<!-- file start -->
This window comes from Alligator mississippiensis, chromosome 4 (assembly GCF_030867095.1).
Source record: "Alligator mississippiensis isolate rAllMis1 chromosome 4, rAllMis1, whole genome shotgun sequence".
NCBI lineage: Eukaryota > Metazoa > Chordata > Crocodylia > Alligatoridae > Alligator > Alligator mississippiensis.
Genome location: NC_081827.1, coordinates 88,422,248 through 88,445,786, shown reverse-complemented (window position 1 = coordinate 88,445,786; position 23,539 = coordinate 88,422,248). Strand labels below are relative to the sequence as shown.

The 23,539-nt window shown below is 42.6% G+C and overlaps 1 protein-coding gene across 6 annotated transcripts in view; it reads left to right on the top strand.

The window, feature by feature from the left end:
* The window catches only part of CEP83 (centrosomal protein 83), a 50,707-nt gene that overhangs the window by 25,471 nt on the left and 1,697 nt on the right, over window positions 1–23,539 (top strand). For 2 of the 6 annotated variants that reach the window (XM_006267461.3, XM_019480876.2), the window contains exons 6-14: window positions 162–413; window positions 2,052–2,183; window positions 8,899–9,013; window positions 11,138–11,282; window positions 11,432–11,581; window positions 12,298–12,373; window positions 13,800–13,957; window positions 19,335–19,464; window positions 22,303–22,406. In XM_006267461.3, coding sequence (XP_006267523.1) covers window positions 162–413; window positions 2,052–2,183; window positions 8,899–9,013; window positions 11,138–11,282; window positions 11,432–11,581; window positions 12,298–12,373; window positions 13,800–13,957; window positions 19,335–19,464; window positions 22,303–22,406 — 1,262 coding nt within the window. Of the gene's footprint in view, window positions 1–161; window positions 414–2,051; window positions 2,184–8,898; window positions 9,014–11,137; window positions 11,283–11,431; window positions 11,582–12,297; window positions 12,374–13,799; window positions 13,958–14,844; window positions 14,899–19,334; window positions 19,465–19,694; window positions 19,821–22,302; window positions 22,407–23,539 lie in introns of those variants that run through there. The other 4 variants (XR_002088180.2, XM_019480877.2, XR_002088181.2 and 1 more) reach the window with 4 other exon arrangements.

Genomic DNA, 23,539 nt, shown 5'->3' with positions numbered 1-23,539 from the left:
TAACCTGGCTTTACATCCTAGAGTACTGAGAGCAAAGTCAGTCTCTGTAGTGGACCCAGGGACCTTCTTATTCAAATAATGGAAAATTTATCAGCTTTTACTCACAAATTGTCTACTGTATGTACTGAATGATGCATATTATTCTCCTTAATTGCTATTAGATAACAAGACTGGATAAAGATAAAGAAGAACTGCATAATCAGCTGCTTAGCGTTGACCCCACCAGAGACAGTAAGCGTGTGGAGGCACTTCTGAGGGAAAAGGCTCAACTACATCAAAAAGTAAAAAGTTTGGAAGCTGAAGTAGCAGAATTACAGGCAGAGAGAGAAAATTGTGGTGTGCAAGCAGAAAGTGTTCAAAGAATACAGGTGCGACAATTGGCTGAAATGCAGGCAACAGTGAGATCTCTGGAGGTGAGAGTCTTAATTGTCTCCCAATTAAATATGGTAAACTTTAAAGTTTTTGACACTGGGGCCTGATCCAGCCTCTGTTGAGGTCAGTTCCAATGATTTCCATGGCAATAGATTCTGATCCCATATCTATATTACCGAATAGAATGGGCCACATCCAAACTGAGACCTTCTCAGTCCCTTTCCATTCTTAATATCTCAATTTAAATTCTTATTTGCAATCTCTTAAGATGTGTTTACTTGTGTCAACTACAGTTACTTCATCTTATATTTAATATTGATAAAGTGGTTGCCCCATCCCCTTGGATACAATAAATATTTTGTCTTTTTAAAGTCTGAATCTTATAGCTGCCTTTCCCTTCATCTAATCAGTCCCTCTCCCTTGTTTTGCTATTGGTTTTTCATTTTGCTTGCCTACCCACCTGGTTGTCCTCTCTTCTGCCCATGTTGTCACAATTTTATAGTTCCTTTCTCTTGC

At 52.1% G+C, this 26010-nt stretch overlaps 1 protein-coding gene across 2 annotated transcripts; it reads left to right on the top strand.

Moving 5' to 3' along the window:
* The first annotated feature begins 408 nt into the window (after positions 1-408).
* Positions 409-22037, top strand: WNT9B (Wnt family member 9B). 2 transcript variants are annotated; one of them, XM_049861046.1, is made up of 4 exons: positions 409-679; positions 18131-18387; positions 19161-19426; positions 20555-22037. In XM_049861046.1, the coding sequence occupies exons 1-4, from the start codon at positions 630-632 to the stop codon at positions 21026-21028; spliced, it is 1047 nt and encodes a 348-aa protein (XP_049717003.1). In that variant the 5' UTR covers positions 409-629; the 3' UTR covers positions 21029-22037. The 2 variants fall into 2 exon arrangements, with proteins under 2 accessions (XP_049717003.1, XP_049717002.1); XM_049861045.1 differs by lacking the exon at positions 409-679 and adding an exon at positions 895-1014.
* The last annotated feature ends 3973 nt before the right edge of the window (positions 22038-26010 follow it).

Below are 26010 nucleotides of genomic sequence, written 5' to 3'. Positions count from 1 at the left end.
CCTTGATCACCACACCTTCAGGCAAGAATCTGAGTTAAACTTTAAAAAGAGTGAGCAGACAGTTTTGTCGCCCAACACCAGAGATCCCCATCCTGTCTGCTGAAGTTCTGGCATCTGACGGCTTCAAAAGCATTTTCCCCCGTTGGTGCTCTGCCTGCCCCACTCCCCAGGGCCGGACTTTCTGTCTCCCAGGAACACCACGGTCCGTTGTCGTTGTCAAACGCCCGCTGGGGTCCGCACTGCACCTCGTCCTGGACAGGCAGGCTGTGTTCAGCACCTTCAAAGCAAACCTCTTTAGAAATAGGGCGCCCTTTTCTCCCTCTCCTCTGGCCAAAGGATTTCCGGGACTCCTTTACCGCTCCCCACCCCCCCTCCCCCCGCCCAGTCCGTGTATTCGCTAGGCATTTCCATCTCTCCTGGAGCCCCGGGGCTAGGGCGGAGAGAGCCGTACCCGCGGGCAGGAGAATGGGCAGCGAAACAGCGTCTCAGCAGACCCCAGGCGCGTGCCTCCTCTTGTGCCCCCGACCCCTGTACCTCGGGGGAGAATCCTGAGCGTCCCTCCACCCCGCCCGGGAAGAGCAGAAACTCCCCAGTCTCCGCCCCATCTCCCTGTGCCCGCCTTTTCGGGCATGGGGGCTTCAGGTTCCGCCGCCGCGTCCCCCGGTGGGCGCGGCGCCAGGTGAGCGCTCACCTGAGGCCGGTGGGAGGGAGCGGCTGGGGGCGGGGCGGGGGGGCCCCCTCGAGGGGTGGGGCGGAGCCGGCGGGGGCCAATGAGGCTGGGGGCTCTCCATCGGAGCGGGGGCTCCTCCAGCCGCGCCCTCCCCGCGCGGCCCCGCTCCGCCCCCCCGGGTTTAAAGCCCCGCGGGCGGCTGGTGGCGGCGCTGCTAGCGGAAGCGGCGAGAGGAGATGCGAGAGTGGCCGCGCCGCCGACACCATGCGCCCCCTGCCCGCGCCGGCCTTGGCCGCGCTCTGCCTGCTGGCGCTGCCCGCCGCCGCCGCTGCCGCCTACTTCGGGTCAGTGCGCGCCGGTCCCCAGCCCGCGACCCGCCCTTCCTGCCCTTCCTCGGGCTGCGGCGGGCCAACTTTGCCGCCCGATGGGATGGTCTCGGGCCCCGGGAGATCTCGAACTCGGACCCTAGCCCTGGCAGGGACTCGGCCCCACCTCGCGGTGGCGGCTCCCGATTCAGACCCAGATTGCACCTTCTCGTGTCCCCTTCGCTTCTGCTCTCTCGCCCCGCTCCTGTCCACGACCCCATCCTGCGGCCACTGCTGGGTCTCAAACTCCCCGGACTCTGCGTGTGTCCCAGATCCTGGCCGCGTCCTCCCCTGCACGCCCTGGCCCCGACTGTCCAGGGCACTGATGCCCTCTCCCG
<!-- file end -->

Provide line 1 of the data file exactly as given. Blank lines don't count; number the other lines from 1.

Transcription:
This window comes from Alligator mississippiensis, chromosome 4 (assembly GCF_030867095.1).